Primary care physicians and medical specialists

It’s National Doctors’ Day: How to Find an MD

This post was originally written during my 2 1/2 year tenure as a blogger for Health Goes Strong. The site was deactivated on July 1, 2013, but you can read the post here.


Have you bought a new refrigerator lately? If so, a national study suggests you spent more time researching that purchase than selecting your medical doctor (MD). That doesn’t sound right to me. After all, your refrigerator just keeps your food fresh; your physician helps keep you alive.

This finding raises some important questions. How can you get a good physician referral? Does everyone need a primary care doctor?

In honor of National Doctors’ Day, (March 30th), I’d like to review the features that may help you find an MD.

Start with questions. If all of the physicians on a list are equally qualified, what are the features that would matter to you beyond their credentials and experience? Only you can decide if the age or gender of your doctor provides some added measure of competence. Other questions you may want to consider are: Do you want a doctor who has electronic medical records and accepts emails from patients? Are you looking for a physician who will tell you what to do or let you be a partner in your own care? How close are the offices and in what hospitals do they have admitting privileges? How easy is it to get an appointment?

Ask around. Friends and family who have a doctor they like will be able to tell you about their doctor’s personality and how well their office is run based on personal experience. That’s valuable information you won’t find on a resume.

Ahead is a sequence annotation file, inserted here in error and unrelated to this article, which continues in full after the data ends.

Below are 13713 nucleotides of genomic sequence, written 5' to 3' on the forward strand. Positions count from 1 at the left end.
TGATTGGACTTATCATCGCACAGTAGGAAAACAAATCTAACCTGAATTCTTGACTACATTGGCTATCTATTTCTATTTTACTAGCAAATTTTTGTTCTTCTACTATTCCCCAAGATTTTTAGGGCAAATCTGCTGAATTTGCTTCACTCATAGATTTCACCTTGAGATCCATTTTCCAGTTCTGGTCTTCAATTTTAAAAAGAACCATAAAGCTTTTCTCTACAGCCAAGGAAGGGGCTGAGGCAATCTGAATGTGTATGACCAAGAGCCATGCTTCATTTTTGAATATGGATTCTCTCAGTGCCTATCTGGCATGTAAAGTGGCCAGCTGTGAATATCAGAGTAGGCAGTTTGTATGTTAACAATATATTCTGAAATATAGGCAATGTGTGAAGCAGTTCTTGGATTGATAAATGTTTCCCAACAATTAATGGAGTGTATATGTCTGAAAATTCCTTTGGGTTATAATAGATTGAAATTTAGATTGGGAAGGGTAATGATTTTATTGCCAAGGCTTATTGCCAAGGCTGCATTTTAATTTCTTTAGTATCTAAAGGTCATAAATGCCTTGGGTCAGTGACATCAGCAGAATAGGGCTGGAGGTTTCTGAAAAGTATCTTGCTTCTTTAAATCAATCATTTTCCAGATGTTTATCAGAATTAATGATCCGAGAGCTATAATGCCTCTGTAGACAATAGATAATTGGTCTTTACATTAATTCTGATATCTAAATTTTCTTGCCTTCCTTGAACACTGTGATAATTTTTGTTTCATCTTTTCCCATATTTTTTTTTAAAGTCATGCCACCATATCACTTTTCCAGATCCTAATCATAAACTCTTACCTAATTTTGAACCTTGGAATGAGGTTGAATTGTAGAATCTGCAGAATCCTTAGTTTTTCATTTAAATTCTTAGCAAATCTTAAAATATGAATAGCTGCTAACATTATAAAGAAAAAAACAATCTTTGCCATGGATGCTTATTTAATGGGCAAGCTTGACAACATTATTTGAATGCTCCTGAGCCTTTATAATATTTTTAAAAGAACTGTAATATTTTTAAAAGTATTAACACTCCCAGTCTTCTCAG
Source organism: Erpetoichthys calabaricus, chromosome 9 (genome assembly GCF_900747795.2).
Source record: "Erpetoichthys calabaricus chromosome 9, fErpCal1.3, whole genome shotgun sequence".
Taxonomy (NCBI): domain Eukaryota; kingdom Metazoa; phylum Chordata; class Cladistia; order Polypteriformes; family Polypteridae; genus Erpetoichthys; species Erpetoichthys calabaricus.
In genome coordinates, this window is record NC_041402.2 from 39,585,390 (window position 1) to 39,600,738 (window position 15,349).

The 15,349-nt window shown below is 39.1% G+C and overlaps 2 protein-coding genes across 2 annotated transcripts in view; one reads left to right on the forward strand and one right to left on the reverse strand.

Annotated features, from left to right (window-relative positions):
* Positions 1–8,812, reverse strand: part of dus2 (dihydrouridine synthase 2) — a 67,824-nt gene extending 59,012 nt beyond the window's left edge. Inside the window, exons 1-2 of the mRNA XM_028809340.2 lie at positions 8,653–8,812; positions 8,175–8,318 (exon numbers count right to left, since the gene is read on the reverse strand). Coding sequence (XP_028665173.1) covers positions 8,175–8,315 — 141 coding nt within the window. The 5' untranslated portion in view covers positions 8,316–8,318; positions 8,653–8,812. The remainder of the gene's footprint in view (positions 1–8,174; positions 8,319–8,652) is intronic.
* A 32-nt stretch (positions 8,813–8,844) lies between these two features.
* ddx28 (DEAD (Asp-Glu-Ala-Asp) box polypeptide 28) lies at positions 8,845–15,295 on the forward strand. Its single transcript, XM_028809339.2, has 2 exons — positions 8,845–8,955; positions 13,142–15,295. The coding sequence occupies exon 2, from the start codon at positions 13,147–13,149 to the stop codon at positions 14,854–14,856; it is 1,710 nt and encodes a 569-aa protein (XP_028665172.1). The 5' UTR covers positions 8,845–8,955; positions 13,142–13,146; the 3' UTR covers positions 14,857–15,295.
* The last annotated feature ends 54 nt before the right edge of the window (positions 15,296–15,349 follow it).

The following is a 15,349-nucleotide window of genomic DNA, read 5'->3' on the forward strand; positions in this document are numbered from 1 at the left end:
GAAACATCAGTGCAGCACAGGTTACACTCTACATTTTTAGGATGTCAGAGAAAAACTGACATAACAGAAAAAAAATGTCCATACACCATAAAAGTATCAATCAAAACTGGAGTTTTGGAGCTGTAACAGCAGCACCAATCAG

Pick the right primary. If you are in good health and just need a doctor for routine exams and treatments, a family-practice physician or general internist can meet your needs. But if you have a chronic medical condition that must be managed, such as diabetes, you may be better served by a specialist, such as an endocrinologist, with a diversified staff to meet your primary care needs. Similarly, women going through menopause may want a gynecologist as their primary-care giver, and those over 65 may prefer a geriatrician who can deal with multiple age-related issues.

Add some specialists. Once you have a trusted primary care doctor, that is the first person you should turn to when you need a physician referral to other specialists or surgeons. You may then ask friends and family about the specialists they use, and why, to see if any of the same names show up.

Check credentials. No matter how favorable a recommendation may be for a particular specialist, it is important to check whether they are certified by the American Board of Medical Specialties. There are 24 medical specialties and you want a practitioner who has completed an approved residency program and passed the written exam for their specialty. You should also verify that all your physicians have current licenses in the state in which the practice. This is available from the American Medical Association.

Know who’s covered. Depending on the type of health insurance policy you have, you will either be able to use the physicians and specialists of your choice or have to select from the approved providers in your plan. If you see a doctor outside of your plan, there will be extra charges.

Once you find an MD you’re happy with, you may want to show him or her how much appreciate all that they do for you as we celebrate National Doctor’s Day. One if the best ways is follow their instructions and take good care of yourself!

Posted in Chronic Diseases, HEALTH GOES STRONG, Health Risks, Healthy Lifestyle, Therapeutic Diets and tagged , , , , , .

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